Image: Mexy Xavier
Finance Minister Piyush Goyal on Friday presented the Narendra Modi government’s last budget before the country goes to polls. The government introduced several populist schemes such as farm incomes and a reduction in tax slabs to woo voters. Forbes India spoke to corporate bigwigs to gauge their assessment of the budget and understand how it impacts different sectors. Ajay Singh, Chairman, SpiceJet
“It's a fabulous budget. Piyush Goyal has done a terrific job. He had a lot of constituencies to satisfy. He's done that without being irresponsible… the fact that he's kept the fiscal deficit at 3.4 percent and at the same time offered so many schemes for so many sections is fabulous. It's going to help (in the upcoming elections) for sure, especially the fact that they have exempted the middle class from taxation up to Rs 5 lakh. The schemes for farmers will benefit to an extent too. What’s more interesting is that they are talking of rolling back subsidies which have outlived their utility and replacing those with a direct income scheme, and sending that money directly to beneficiaries. That is great. Sumant Sinha, Chairman and Managing Director, ReNew Power
The finance minister has done a good balancing job between what I am sure his party demanded from a populist standpoint and what prudency demanded from a macroeconomic view. They've also kept the fiscal deficit at 3.4 percent. We have to see the math behind that, but if it's done properly, it would be a positive move. I don't think there's anything from an industry standpoint, but there is nothing negative either. One must keep in mind, this is an interim budget.Anshuman Magazine, Chairman, CBRE India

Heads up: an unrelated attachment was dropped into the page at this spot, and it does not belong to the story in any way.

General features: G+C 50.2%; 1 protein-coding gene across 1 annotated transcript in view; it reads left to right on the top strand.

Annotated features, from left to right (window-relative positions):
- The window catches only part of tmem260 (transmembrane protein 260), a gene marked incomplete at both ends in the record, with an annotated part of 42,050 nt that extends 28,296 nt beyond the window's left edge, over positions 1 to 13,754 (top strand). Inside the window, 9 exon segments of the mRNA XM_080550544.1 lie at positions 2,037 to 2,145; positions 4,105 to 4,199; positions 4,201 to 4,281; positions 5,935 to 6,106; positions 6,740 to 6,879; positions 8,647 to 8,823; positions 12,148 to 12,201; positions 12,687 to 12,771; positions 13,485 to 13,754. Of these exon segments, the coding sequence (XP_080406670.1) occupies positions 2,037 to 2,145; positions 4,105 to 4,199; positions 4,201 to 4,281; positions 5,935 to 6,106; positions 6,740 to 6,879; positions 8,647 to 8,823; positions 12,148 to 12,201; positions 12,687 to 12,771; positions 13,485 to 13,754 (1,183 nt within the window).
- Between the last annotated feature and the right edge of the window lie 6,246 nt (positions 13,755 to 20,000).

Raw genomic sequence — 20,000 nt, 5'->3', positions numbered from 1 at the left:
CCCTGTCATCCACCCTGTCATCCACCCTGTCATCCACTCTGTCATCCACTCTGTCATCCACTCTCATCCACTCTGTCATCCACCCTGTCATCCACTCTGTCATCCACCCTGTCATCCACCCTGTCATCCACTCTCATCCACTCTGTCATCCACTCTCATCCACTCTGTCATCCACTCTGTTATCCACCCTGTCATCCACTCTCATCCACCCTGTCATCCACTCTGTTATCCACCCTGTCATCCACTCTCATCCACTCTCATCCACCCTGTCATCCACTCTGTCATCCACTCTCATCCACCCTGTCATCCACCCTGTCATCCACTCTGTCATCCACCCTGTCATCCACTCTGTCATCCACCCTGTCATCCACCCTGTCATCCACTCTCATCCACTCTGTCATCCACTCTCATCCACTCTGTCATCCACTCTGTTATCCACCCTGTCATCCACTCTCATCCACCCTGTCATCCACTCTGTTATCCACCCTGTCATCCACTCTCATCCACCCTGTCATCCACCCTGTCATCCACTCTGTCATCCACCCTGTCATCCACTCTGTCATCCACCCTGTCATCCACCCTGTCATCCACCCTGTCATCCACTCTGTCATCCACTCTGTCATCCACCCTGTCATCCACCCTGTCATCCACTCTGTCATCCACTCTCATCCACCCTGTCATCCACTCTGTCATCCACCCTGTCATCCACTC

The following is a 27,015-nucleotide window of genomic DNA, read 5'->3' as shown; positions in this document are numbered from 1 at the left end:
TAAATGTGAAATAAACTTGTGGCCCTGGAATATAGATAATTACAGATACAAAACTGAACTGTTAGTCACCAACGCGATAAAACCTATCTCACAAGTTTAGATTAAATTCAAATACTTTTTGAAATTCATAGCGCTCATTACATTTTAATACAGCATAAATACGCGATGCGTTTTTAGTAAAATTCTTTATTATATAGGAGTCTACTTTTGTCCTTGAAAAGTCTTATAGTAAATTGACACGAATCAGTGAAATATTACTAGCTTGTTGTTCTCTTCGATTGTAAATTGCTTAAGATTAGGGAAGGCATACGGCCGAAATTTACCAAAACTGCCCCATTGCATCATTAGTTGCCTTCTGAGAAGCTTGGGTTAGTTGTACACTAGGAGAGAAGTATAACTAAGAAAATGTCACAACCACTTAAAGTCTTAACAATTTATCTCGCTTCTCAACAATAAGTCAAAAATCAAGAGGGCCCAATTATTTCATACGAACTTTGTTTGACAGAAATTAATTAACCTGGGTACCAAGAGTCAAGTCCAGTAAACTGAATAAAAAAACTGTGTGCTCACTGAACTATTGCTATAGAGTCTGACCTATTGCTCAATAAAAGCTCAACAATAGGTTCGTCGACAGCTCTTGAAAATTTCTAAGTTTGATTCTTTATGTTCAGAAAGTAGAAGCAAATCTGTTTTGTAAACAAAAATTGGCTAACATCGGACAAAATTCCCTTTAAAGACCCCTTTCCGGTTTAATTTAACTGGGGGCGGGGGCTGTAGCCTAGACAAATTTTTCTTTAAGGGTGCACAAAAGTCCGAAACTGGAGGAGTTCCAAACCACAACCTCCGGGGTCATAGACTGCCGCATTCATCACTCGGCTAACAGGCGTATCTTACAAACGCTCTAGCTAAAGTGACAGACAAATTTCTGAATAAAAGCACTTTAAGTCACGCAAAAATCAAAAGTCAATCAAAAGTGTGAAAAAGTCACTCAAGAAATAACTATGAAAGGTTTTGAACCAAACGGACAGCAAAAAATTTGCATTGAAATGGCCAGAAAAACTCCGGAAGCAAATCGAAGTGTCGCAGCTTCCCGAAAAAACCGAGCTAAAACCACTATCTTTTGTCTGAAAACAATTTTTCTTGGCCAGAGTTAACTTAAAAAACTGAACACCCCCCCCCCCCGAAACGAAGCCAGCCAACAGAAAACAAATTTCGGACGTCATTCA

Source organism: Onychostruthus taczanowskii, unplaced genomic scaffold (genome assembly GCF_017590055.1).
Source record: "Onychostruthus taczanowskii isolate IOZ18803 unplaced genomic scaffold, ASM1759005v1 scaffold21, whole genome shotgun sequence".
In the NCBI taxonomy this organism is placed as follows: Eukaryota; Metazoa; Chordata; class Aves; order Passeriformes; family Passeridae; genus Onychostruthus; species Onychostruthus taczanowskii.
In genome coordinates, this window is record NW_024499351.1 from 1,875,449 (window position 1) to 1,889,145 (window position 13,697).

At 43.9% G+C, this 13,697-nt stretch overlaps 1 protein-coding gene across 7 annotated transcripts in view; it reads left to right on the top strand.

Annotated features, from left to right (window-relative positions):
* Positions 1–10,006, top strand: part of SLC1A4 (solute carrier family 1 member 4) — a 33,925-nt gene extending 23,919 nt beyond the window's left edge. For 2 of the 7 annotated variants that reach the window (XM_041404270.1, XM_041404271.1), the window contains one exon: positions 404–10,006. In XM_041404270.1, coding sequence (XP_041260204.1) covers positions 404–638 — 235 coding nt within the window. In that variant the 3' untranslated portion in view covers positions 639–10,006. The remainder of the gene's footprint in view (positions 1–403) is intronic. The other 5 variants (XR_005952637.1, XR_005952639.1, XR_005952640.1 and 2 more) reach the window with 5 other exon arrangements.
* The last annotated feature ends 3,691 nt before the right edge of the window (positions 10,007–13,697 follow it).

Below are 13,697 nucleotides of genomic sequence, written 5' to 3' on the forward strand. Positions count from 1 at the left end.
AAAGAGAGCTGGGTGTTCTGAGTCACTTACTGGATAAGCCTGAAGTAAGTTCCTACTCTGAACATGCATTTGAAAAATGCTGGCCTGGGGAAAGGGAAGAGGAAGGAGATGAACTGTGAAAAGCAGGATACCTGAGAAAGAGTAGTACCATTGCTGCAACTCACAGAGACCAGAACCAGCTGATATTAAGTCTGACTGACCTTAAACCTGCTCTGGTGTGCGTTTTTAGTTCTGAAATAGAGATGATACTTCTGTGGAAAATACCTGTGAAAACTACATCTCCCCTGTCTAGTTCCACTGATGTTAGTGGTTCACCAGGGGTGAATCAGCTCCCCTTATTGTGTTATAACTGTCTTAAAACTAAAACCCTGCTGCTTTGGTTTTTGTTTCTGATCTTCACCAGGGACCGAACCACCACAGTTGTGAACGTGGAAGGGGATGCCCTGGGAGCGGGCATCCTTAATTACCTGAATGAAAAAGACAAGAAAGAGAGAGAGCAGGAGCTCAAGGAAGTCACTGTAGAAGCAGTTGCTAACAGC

It’s a good interim budget. Piyush Goyal was quite articulate compared to some previous finance ministers. What I liked is the stress on ease of living… that attracted me because it involves infrastructure, electricity, transportation, roads, health and even pollution. These are important issues and if they improve, there will be more investments. Improving ease of living also means better productivity. I am glad we we're talking about ease of living… nobody spoke about it previously and I don't think it gets enough attention. Shobana Kamineni, Executive Vice Chairperson, Apollo Group
There has been some good thought and introspection ahead of the elections. For an election budget, they could have done a lot worse. Our expectations to start with were quite low. Our investment cycle already became cautious when liquidity became low. There are other challenges that need to be fixed in the system to improve liquidity. The next budget has to address those. They also gave a vision, and we know that the heart is in the right place. Rakesh Bharti Mittal, Vice Chairman, Bharti Enterprises, CII President
The finance minister has done quite well given the pressure of populism around the election. While the focus has been on the farm sector, health and health sector in particular, the prime minister and his government have worked diligently on a platform for sustainable growth. It is imperative now that India Inc responds. Some outstanding tax benefits have been presented, and I agree that there was a dire need to announce something that would help farmers. While Rs 6,000 might sound small, it is a step in the right direction. I only wish when the new government comes in and a new budget is introduced, this amount is increased. There is a clear indication that the government is stepping up on public spending on infrastructure. Goyal has done a fine balancing act, and we need to see how these things will get implemented.
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